WASHINGTON -- Most of the stories about the Gridiron dinner last week naturally focused on how our unpredictable president behaved, particularly when surrounded by the "enemy of the people" (that is, us, the press) for four hours. The coverage also veered into questions of the excellence of his jokes about himself and his "reign," and how the "enemy" responded.
It was the 133rd annual dinner of a remarkable club that lives by the rules of living well, but courteously. And it was also a clash between tradition and Trumpism.
The Gridiron Club was formed in 1885 by a handful of fun-loving male print journalists who wanted to "promote good fellowship" between politicians and journalists by holding an annual dinner and show that made fun of just about everybody, most definitely including themselves.
But the fun must be good fun. Out of this exhortation came the club's famous motto, "The Gridiron singes, but never burns." I have sat through club meetings where members spent hours assuring that the humor in their skits did not sink below levels of good taste and good spirit. It's not always easy.
How would Donald Trump relate, if at all, to a gathering of these enemies, many of the major Washington journalists? And how would those enemies receive the man they've often cursed since the moment he came to the presidency?
You might have gotten a hint of the mood that night when President Trump stood up late in the evening and started the traditional president's remarks. "It's been another calm week at the White House," he told the crowd. Laughter. "It's running like a fine-tuned machine." Pause. "We were late because Jared couldn't get through security." More laughter.
Then he admitted, "My staff worried because they thought I couldn't do self-deprecating humor." Another pause. "I said, 'I'm the best at self-deprecating humor!'" About his attorney general, Jeff Sessions: "I offered him a ride over, but he recused himself."
In short, the president was good at making some fun of himself. He gave in to the Gridiron's insistence on white tie and tails, the last dinner to demand it, and even occasionally smiled at the marvelous song-and-dance skits put on by the 65 members, all of them journalists working in print, broadcasting or related media. He just loved the one about Hillary Clinton called "She Thinks It's Still About Her!"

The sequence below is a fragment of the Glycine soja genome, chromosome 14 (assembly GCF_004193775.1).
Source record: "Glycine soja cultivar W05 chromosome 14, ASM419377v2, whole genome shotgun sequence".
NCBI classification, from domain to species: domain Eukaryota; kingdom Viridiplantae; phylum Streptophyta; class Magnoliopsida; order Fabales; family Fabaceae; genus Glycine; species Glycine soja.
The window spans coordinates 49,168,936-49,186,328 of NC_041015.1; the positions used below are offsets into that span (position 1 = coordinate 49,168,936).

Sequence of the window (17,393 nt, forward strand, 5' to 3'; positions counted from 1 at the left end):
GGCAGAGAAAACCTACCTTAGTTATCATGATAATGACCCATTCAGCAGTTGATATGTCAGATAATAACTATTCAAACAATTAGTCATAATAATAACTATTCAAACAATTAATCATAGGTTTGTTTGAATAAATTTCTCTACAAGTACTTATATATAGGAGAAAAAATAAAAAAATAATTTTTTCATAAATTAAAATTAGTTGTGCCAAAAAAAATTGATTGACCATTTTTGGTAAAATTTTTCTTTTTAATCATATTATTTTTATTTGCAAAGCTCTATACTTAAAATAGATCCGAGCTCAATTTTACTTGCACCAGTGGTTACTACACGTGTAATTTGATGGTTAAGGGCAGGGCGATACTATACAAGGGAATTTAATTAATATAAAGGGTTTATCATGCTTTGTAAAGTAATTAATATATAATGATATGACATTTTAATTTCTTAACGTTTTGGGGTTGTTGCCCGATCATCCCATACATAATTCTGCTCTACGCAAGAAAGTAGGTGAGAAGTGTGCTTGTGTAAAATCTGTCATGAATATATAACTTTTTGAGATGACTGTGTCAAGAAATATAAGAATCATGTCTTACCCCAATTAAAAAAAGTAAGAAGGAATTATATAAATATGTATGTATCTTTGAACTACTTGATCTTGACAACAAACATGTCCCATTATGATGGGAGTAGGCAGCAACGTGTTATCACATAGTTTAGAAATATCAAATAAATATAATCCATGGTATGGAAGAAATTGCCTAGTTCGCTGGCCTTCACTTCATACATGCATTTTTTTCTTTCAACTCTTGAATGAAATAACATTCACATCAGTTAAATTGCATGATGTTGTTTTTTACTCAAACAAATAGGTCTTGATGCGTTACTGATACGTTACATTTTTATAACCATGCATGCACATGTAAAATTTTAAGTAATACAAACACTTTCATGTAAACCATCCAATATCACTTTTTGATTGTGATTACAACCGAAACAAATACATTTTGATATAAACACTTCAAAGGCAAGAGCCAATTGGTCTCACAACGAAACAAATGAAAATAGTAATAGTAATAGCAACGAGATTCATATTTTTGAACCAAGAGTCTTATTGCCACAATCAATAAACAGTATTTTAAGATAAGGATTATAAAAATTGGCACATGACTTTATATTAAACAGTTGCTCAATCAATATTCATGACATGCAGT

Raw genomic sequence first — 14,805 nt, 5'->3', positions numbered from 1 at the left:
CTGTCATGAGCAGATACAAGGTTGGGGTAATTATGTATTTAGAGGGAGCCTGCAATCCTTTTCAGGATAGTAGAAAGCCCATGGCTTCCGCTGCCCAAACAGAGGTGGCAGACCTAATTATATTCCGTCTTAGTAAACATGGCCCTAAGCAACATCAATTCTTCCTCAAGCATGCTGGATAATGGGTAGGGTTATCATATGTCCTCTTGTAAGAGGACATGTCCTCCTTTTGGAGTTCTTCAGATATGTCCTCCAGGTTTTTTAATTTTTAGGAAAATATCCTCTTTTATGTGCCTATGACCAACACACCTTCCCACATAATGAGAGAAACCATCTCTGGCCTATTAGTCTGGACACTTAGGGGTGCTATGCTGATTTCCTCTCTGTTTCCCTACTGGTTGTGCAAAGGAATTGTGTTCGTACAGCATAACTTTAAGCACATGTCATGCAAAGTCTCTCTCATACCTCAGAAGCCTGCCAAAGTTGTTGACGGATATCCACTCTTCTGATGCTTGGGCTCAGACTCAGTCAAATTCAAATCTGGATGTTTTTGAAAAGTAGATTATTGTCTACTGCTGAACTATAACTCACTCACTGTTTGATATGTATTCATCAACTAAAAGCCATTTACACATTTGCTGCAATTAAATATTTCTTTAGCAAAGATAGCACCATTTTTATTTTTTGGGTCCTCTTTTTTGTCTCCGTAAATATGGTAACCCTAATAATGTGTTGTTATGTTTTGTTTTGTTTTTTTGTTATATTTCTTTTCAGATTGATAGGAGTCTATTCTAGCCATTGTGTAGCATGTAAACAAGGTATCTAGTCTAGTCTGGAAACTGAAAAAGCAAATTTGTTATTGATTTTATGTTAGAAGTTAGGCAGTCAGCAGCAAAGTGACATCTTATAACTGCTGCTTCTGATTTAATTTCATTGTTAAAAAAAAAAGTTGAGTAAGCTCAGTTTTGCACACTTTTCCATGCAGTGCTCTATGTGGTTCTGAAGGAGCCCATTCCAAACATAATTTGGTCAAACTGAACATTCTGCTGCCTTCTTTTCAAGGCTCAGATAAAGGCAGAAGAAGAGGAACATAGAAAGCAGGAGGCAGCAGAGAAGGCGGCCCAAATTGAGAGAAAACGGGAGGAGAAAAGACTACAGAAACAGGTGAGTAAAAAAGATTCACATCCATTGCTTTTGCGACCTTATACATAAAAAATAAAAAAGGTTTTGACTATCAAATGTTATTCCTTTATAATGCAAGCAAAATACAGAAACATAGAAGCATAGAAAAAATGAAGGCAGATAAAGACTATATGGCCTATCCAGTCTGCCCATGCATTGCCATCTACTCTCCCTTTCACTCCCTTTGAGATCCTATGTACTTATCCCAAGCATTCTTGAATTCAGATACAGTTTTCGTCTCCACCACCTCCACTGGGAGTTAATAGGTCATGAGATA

As a Gridiron member for 28 years, I happened to be sitting quite close to President Trump, who was of course up on the dais, and I was perplexed by the ups and downs of his reactions. He would smile, but only occasionally, and even seem charming, but then he would suddenly turn dark.
As he did in his speech: "I like turnover. I like chaos." Pause. "Now everyone's asking who's gonna be the next to leave -- Steve Miller or Melania?" Gasps.
For her part, Melania, sitting next to him and looking very much like a beautiful but untouchable statue, not only smiled no more than twice all evening, by my count, but otherwise never changed expression or talked to the person next to her. Distinctly odd!
Every president since the club's founding, except the distinctly unhumorous Grover Cleveland, has attended and spoken at the Gridiron. It was, for instance, where Sen. John F. Kennedy, then running for president, chose to bring out the famous fake telegram from his "generous daddy" reading: "Dear Jack: Don't buy a single vote more than is necessary. I'll be damned if I'm going to pay for a landslide."
This is where our club traditions of camaraderie -- similar, I might add, to those of other member organizations like Rotary, Kiwanis and the American Legion -- come up against this White House's penchant for tearing away at the foundations of many American traditions.
Still, we can now proclaim that the two, tradition and Trumpism, met on Saturday, March 3, 2018, and treated each other respectfully and humorously -- and that is something.
New Orleans Mayor Mitch Landrieu, speaking for the Democrats at the dinner, went even further and reminded us with great seriousness at the end of a hilarious speech of the possibilities such meetings open to us. "As a country, we're not in such a good place," he told the assemblage. "But we have to face the fact that eventually we're gonna come back to Earth. We will begin again to find our common purpose."